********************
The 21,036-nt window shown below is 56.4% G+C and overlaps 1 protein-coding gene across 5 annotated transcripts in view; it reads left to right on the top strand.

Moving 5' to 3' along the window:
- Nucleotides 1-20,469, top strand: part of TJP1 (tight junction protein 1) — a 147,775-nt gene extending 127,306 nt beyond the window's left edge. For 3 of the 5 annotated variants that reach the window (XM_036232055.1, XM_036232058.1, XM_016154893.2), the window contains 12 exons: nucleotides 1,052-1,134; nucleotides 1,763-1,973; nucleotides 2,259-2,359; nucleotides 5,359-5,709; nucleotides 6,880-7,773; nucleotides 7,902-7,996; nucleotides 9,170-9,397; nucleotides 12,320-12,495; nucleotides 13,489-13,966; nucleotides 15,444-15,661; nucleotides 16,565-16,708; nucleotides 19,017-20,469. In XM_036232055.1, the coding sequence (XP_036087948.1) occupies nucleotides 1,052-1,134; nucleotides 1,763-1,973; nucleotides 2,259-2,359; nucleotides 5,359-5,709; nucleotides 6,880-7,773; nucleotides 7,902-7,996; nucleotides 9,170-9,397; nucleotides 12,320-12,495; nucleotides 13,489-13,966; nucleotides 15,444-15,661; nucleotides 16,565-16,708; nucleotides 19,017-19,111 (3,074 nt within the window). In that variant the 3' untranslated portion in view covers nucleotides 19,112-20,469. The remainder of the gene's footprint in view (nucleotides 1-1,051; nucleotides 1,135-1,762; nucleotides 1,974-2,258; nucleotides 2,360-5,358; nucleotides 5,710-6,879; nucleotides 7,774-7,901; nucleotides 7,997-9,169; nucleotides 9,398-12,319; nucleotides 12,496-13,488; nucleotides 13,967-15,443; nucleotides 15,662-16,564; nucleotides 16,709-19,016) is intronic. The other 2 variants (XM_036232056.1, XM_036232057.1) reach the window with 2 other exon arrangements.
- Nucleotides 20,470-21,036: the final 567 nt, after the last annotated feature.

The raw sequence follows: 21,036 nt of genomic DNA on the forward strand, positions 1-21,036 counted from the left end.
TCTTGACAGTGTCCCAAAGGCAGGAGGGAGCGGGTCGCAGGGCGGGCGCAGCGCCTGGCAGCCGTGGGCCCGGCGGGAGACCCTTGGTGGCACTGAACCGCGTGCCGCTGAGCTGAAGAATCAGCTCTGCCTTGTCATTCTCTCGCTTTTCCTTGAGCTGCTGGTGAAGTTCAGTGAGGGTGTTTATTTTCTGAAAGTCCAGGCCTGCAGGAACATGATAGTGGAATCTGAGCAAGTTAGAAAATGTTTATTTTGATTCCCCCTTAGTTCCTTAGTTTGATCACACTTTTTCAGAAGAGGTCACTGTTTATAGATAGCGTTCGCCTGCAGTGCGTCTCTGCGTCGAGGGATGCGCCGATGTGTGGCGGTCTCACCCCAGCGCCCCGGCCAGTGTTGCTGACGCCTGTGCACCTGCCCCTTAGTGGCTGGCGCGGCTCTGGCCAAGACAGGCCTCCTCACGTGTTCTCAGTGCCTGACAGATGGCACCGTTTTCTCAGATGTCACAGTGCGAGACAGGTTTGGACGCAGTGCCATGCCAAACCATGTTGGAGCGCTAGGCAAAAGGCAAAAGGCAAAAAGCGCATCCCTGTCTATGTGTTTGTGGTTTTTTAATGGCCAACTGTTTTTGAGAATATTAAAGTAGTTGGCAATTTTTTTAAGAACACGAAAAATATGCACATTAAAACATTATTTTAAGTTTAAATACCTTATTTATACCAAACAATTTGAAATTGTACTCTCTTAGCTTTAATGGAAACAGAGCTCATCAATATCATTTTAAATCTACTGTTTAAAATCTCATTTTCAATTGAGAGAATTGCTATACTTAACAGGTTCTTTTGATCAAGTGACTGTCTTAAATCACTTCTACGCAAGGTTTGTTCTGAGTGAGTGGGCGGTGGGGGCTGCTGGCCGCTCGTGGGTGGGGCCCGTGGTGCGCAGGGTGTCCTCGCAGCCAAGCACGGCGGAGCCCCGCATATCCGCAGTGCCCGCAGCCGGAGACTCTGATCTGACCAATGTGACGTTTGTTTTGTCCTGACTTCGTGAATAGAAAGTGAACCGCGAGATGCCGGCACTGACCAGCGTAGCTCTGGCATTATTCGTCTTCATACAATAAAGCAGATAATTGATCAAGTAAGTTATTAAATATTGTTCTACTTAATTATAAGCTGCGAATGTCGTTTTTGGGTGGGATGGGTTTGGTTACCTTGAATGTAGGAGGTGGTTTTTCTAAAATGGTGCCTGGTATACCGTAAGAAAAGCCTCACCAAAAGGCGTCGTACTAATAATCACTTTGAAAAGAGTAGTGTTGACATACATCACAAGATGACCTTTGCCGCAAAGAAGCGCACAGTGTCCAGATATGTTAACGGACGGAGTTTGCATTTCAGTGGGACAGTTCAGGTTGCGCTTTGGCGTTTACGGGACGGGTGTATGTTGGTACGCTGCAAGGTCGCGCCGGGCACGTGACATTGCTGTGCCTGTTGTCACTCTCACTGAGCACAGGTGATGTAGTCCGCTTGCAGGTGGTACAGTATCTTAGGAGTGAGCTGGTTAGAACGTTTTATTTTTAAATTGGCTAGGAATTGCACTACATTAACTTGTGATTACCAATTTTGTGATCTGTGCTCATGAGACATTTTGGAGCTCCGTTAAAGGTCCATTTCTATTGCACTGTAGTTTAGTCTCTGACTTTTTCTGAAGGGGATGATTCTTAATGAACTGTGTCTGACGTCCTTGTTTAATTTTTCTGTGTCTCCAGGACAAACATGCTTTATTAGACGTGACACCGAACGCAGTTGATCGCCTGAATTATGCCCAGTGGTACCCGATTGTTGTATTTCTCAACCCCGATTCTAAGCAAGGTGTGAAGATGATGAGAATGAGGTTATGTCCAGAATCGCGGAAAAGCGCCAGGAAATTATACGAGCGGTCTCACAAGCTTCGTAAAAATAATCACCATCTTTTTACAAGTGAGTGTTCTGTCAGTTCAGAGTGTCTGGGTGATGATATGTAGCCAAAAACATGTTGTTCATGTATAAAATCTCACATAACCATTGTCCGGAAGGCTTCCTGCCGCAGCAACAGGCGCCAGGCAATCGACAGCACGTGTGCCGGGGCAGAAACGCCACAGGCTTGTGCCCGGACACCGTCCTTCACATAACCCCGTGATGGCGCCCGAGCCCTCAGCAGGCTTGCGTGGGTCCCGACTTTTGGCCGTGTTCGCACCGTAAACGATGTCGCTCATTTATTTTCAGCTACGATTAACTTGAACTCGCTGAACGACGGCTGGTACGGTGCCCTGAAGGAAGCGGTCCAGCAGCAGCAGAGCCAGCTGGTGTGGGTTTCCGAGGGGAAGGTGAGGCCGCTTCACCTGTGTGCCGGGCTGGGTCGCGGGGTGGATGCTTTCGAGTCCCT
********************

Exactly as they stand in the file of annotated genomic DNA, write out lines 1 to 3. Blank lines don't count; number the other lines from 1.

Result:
The 21,036-nt window shown below is 56.4% G+C and overlaps 1 protein-coding gene across 5 annotated transcripts in view; it reads left to right on the top strand.

Moving 5' to 3' along the window:
- Nucleotides 1-20,469, top strand: part of TJP1 (tight junction protein 1) — a 147,775-nt gene extending 127,306 nt beyond the window's left edge. For 3 of the 5 annotated variants that reach the window (XM_036232055.1, XM_036232058.1, XM_016154893.2), the window contains 12 exons: nucleotides 1,052-1,134; nucleotides 1,763-1,973; nucleotides 2,259-2,359; nucleotides 5,359-5,709; nucleotides 6,880-7,773; nucleotides 7,902-7,996; nucleotides 9,170-9,397; nucleotides 12,320-12,495; nucleotides 13,489-13,966; nucleotides 15,444-15,661; nucleotides 16,565-16,708; nucleotides 19,017-20,469. In XM_036232055.1, the coding sequence (XP_036087948.1) occupies nucleotides 1,052-1,134; nucleotides 1,763-1,973; nucleotides 2,259-2,359; nucleotides 5,359-5,709; nucleotides 6,880-7,773; nucleotides 7,902-7,996; nucleotides 9,170-9,397; nucleotides 12,320-12,495; nucleotides 13,489-13,966; nucleotides 15,444-15,661; nucleotides 16,565-16,708; nucleotides 19,017-19,111 (3,074 nt within the window). In that variant the 3' untranslated portion in view covers nucleotides 19,112-20,469. The remainder of the gene's footprint in view (nucleotides 1-1,051; nucleotides 1,135-1,762; nucleotides 1,974-2,258; nucleotides 2,360-5,358; nucleotides 5,710-6,879; nucleotides 7,774-7,901; nucleotides 7,997-9,169; nucleotides 9,398-12,319; nucleotides 12,496-13,488; nucleotides 13,967-15,443; nucleotides 15,662-16,564; nucleotides 16,709-19,016) is intronic. The other 2 variants (XM_036232056.1, XM_036232057.1) reach the window with 2 other exon arrangements.